A Basis for Conclusions document captures the more significant comments raised in the second exposure draft and memorializes the Board’s rationale for its positions in light of those comments.  IESBA also worked very closely with the IAASB to synchronize the new standard with the International Standards on Auditing (“ISA”) No. 250, Consideration of Laws and Regulations in an Audit of Financial Statements.   

Scope of the Standard 

What is NOCLAR?  

A term currently used in the ISAs, NOCLAR is a(n) act of omission or commission, whether or not intentionally done, which is contrary to a prevailing law or regulation. 

NOCLAR includes laws and regulations for such things as:  

  • Fraud, corruption and bribery
  • Money laundering, terrorist financing, and proceeds of crime
  • Securities markets and trading
  • Banking and other financial products and services
  • Data protection
  • Tax and pension liabilities and payments
  • Environmental protection
  • Public health and safety

Who commits NOCLAR? 

  • PA’s Client (management or those charged with governance – “TCWG”), or those working for the client, or 
  • PA’s Employer (management or TCWG, or those working for management)

When does the NOCLAR standard apply? 

The NOCLAR standard applies when in delivering a professional service to a client, or carrying out professional activities for a company, a PA becomes aware of – or suspects – NOCLAR has occurred or is about to occur.   The standard does not apply when the PA has no client or employer relationship with the company in question.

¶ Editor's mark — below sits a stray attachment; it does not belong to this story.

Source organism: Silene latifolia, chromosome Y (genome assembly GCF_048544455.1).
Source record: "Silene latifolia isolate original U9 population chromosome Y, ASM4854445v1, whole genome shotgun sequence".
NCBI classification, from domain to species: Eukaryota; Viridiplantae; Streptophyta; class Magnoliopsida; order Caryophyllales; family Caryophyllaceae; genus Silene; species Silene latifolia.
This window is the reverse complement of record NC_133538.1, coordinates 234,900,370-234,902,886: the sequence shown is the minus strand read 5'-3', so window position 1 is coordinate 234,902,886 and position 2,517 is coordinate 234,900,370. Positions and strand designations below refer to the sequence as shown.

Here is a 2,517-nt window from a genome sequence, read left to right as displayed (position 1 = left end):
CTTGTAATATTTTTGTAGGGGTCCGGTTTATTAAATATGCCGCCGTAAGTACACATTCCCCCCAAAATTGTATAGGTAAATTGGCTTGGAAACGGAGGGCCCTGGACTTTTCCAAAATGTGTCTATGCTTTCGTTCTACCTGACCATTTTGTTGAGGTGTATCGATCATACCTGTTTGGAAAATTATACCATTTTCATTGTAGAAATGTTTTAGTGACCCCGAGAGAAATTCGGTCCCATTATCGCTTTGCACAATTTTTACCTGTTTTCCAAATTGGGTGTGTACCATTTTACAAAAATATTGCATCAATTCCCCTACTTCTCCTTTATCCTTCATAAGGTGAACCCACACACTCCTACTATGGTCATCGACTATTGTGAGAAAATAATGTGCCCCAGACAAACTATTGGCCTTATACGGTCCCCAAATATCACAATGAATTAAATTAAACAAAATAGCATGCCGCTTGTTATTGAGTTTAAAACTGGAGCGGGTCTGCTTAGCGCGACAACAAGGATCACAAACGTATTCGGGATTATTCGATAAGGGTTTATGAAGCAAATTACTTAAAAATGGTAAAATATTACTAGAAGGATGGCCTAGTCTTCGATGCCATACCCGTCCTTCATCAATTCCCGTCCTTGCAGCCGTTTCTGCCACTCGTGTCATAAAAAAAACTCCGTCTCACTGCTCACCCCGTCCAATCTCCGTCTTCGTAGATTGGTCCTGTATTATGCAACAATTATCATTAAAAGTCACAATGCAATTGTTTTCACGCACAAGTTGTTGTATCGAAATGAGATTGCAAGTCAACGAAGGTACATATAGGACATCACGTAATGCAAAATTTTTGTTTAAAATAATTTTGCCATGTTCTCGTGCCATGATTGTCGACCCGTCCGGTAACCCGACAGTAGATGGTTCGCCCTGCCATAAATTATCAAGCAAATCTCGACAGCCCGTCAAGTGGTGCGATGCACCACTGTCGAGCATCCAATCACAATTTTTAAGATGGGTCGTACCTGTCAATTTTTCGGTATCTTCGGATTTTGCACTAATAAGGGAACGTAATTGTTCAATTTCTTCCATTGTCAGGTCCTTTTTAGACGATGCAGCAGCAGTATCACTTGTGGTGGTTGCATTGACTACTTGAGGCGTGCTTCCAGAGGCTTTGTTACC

The law or regulation either: 

  • Has a direct impact on the determination of material amounts and disclosures in the client’s or company’s financial statements, or
  • Compliance with the law or regulation is fundamental to the client’s or company’s operations, to its ability to continue its business, or avoid material penalties 

* Note: the term “company” is used in this article to include all types of organizations, such as governmental bodies, partnerships, commercial corporations, and not-for-profit entities. 

What is NOT included in NOCLAR? 

Specifically excluded from the definition of NOCLAR is: 

  • Clearly inconsequential matters
  • Personal misconduct that is unrelated to the client or employer’s business activities
  • Noncompliance by persons other than those listed above

Where may NOCLAR occur? 

The standard addresses NOCLAR (or suspected NOCLAR) the PA discovers at a company, whether or not the company is a “public interest entity” (e.g., public or listed company), that is the PA’s client or employer. 

Underlying Principles

Three of the Code’s principles underlie the new pronouncement.  Integrity (Section 110) requires the PA to be truthful and honest, and to avoid any association with false or misleading information. Professional Behavior (Section 150) requires the PA to comply with laws and regulations and avoid any activities that discredit the profession.  In doing so, PAs should consider whether a reasonably informed third party would consider the act to diminish the accounting profession’s good reputation.  

The principle of confidentiality (Section 140) requires the PA to hold client and employer information in confidence unless the client or employer consents to its release.  Therefore, prior to adoption of the new standard, unless a law or regulation required a PA to report NOCLAR, the PA could not do so without violating the Code.   As noted, this conflict was one of the primary drivers for the NOCLAR initiative. 

Objectives of the Standard

The PA’s objectives under the standard are three-fold: 

  • Comply with the fundamental principles of integrity and professional behavior, and
  • Alert management or TCWG (as appropriate) of NOCLAR so they may rectify or deter the NOCLAR, and
  • Take further actions, as appropriate, in the public interest.

Fundamental Premises

The new standard may be viewed as being based on several fundamental premises, which underpin the requirements.  They are: 

Management or TCWG are Responsible for Identifying and Addressing the Noncompliance